Friday, October 26, 2007

A little segway into the Balkans

Over the next couple of months, a very important geopolitical event is about to take place: Kosovo - one of the more troubled of the nations in the burning Balkans plans to declare itself an independent nation. This will free it of the remote controlled dominance from Serbia and will eventually push Kosovo on the path towards becoming a self reliant nation. All is not that simple and rosy – if it were life would not be easy. Before all of this happens, there are different political constituents jockeying around trying to make sure that this historically subjugated part of what was formerly Yogoslavia remains condemned and relegated to second class status within Serbia.

The cast of actors in this Kabuki play involves:
- Serbia: The ruling political party do not want to let go of Kosovo as they feel that this will give the opposition parties more fuel in their fight for power (there is some kind of an obscure legend that Kosovo has the mythic status as the cradle of Serbian Orthodox Christian history)
- Russia: Who support Serbia position (Well, Russia has few allies in the region and Serbia is one of them. For a wannabe superpower, any flotsam is fine for now).
- America: We support the independence but can do little to affect the outcome as we are mired within the Middle East in a war with no end.
- UN: They support the independence and is the entity with the most leverage to affect the outcome, but is confused by the lobbying employed by powers like EU and Russia and is really flying by the seat of their pants.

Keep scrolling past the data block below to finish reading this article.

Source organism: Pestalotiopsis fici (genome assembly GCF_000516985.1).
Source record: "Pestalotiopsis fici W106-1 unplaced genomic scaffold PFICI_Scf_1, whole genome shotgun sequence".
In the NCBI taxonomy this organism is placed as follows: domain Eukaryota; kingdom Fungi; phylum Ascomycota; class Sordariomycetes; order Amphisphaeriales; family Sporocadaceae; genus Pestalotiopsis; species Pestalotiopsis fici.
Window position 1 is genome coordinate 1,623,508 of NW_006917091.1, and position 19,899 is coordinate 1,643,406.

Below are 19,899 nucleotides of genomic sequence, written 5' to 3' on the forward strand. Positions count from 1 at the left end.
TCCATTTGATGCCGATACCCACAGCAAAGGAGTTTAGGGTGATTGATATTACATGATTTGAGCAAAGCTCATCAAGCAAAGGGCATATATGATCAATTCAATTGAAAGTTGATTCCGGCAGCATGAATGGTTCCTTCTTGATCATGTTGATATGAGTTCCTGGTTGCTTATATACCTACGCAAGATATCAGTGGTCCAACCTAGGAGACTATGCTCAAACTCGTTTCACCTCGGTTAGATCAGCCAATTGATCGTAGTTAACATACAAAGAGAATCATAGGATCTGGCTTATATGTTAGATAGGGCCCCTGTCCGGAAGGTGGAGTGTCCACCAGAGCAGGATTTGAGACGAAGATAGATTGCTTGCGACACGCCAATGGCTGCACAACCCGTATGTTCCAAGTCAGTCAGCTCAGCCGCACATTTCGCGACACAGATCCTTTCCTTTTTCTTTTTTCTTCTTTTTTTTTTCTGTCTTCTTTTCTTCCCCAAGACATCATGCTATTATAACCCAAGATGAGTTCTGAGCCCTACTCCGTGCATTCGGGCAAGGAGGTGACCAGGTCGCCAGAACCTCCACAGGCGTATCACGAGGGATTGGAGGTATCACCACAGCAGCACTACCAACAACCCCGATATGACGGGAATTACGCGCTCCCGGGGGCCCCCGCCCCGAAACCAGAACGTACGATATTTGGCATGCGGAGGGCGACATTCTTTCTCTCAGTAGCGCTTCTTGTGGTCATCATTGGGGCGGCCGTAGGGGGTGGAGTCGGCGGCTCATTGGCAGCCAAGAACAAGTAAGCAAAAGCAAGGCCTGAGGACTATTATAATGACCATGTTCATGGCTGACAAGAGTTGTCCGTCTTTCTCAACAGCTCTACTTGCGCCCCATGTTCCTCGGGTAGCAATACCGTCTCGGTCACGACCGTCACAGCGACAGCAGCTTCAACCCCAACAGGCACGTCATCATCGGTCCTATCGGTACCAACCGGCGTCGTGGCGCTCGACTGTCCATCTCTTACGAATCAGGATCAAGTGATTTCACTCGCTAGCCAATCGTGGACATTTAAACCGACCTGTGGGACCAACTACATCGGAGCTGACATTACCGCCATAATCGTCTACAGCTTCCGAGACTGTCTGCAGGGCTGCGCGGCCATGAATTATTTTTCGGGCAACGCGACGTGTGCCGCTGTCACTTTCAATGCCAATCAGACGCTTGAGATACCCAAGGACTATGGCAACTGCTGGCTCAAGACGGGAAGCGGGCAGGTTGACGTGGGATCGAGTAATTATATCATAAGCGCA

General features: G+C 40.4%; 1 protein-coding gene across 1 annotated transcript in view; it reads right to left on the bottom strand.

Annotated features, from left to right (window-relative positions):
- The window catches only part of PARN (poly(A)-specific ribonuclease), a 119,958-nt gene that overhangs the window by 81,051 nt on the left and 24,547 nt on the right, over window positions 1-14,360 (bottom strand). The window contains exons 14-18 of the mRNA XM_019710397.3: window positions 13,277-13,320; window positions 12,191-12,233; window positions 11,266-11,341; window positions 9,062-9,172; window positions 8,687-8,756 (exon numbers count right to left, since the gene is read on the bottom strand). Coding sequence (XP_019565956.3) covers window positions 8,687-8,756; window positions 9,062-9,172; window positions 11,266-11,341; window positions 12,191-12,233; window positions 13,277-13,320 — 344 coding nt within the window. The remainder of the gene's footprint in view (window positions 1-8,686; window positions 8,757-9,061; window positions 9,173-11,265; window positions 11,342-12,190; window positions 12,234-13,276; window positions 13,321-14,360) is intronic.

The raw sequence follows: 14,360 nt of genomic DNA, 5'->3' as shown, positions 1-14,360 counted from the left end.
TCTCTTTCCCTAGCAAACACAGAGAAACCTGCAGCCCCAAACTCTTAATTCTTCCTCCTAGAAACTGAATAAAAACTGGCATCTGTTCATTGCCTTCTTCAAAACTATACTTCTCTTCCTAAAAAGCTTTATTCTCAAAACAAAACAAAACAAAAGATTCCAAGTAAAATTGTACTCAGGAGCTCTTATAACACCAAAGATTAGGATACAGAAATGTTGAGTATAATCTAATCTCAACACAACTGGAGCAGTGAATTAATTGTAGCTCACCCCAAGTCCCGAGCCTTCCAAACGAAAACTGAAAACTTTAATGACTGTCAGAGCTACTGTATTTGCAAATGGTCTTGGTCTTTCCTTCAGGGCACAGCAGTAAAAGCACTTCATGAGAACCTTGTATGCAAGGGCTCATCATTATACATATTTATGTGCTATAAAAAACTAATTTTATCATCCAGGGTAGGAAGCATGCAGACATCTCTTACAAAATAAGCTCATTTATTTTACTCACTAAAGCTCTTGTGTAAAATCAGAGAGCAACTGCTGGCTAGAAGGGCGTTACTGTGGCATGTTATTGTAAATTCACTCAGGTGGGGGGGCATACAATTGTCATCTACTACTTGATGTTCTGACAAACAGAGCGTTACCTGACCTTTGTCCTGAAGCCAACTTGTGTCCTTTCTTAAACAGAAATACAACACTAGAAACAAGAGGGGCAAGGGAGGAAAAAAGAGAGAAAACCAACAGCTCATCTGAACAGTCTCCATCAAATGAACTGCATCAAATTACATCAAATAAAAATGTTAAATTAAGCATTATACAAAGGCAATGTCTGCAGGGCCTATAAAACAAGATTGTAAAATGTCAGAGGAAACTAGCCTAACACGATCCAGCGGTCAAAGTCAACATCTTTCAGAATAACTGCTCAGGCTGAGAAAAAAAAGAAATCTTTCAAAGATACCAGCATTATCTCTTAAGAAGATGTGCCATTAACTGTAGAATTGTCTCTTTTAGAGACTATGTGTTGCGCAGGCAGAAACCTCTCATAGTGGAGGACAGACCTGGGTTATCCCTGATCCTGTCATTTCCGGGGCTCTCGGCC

It is definitely going to be very interesting come December 10th - the date for the formal announcement of independence by Kosovo. I for one, pray for little bloodshed and for independence - the people here have suffered enough firstly under the bloody genocides perpetrated by Serbian leaders and additionally by the cultural subjugation historically endured by the Albanian majority who reside in Kosovo. They have always reminded me of second class citizens that live in the nether fringes of society little cared for or understood but exist - sort of like the Shrek’s of our world - people take little time in understand them deeper and judge them only by word of mouth and by cursory looks...

An brilliant essay by William Finnegan "Letter from Kosovo - The Countdown" in the Oct 15th issue of New Yorker makes this abundantly clear. Unfortunately I cannot seem to get the link to the full version online.

A better understating surrounding the cultural underpinnings that haunt the denizens of this region may be obtained by reading an essay by Vladimir Arsenijevic titled "Our negroes, our enemies" on signandsight.

It is definitely worth a close read – brings to mind conflicts currently on in Sri Lanka and Iraq – just to name a couple. It also brings to my mind issues faced by untouchables in India.

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